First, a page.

Cookies on this website
We use cookies to ensure that we give you the best experience on our website. If you click 'Continue' we'll assume that you are happy to receive all cookies and you won't see this message again. Click 'Find out more' for information on how to change your cookie settings.

Senescence or ageing is an increase in mortality and/or decline in fertility with increasing age. Evolutionary theories predict that ageing or longevity evolves in response to patterns of extrinsic mortality or intrinsic damage. If ageing is viewed as the outcome of the processes of behaviour, growth and reproduction then it should be possible to predict mortality rate. Recent developments have shown that it is now possible to integrate these ecological and physiological processes and predict the shape of mortality trajectories. By drawing on the key exciting developments in the cellular, physiological and ecological process of longevity the evolutionary consequences of ageing are reviewed. In presenting these ideas an evolutionary demographic framework is used to argue how trade-offs in life-history strategies are important in the maintenance of variation in longevity within and between species. Evolutionary processes associated with longevity have an important role in explaining levels of biological diversity and speciation. In particular, the effects of life-history trait trade-offs in maintaining and promoting species diversity are explored. Such trade-offs can alleviate the effects of intense competition between species and promote species coexistence and diversification. These results have important implications for understanding a number of core ecological processes such as how species are divided among niches, how closely related species co-occur and the rules by which species assemble into food-webs. Theoretical work reveals that the proximate physiological processes are as important as the ecological factors in explaining the variation in the evolution of longevity. Possible future research challenges integrating work on the evolution and mechanisms of growing old are briefly discussed.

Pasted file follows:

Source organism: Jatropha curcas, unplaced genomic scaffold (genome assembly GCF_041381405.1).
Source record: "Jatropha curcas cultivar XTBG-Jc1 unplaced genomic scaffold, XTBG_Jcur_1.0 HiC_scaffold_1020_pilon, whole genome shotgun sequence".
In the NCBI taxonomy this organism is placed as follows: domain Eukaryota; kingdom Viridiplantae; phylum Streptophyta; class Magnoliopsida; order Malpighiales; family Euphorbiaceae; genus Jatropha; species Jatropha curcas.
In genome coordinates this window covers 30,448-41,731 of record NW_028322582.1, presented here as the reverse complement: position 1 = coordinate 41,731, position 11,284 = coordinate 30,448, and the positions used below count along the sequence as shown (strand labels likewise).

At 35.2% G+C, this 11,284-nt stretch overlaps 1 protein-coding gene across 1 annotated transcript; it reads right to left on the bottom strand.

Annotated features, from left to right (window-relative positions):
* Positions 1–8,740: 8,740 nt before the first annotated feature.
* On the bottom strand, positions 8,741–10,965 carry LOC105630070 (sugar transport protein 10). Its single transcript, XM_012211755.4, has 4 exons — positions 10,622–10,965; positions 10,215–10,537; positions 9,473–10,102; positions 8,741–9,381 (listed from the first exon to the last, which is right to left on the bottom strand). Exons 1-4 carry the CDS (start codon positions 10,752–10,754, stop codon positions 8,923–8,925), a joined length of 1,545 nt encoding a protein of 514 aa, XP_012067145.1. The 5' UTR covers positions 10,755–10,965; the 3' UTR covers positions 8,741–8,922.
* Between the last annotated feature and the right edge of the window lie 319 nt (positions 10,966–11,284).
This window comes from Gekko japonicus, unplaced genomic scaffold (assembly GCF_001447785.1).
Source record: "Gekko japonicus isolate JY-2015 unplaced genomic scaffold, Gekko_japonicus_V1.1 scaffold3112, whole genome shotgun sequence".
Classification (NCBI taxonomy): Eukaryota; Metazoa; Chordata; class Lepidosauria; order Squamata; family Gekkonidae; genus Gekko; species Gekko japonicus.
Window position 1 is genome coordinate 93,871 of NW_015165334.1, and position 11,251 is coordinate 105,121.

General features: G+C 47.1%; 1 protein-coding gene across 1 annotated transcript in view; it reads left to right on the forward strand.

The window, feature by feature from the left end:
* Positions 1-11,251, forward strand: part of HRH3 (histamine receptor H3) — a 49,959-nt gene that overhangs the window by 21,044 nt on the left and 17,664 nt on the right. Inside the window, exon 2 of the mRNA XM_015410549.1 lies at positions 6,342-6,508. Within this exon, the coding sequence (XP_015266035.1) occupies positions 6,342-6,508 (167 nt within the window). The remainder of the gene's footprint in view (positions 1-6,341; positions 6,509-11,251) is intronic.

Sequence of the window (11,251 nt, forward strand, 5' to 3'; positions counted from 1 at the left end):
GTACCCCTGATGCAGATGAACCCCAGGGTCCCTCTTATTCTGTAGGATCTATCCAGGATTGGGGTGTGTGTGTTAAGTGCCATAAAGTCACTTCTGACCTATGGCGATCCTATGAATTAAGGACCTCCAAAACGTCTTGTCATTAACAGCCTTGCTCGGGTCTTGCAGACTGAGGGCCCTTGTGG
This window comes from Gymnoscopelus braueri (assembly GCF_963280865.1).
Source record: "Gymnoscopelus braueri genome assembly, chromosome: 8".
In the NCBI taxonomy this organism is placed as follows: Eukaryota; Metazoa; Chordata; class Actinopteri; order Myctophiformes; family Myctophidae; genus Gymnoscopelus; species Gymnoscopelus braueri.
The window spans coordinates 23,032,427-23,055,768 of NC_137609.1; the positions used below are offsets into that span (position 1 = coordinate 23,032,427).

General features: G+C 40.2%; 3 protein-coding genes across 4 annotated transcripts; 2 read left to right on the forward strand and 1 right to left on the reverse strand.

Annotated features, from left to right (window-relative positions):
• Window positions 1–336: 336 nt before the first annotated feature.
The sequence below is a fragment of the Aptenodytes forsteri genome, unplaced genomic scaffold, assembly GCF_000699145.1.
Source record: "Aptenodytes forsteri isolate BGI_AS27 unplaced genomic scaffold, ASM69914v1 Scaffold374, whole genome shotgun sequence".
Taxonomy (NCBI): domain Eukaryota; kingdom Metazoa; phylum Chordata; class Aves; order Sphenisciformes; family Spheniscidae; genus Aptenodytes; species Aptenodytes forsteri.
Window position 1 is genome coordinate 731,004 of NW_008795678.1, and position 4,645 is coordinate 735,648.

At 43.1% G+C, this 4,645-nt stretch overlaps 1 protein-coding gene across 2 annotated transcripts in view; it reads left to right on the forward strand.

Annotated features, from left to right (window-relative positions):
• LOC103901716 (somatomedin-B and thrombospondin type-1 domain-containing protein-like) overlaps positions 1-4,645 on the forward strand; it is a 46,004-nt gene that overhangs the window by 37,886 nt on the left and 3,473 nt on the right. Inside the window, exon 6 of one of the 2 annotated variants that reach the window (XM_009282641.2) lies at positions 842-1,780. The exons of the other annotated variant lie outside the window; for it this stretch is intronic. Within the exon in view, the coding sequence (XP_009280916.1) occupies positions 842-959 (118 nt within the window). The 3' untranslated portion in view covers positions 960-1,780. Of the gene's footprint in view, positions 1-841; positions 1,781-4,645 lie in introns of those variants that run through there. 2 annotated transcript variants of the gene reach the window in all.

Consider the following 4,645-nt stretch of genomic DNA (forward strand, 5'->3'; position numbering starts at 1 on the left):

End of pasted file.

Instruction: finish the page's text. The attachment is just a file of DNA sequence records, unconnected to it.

Original publication

DOI

10.1098/rstb.2005.1738

Type

Journal article

Journal

Philos Trans R Soc Lond B Biol Sci

Publication Date

29/01/2006

Volume

361

Pages

119 - 135

Keywords

Aging, Animals, Biological Evolution, Longevity, Models, Biological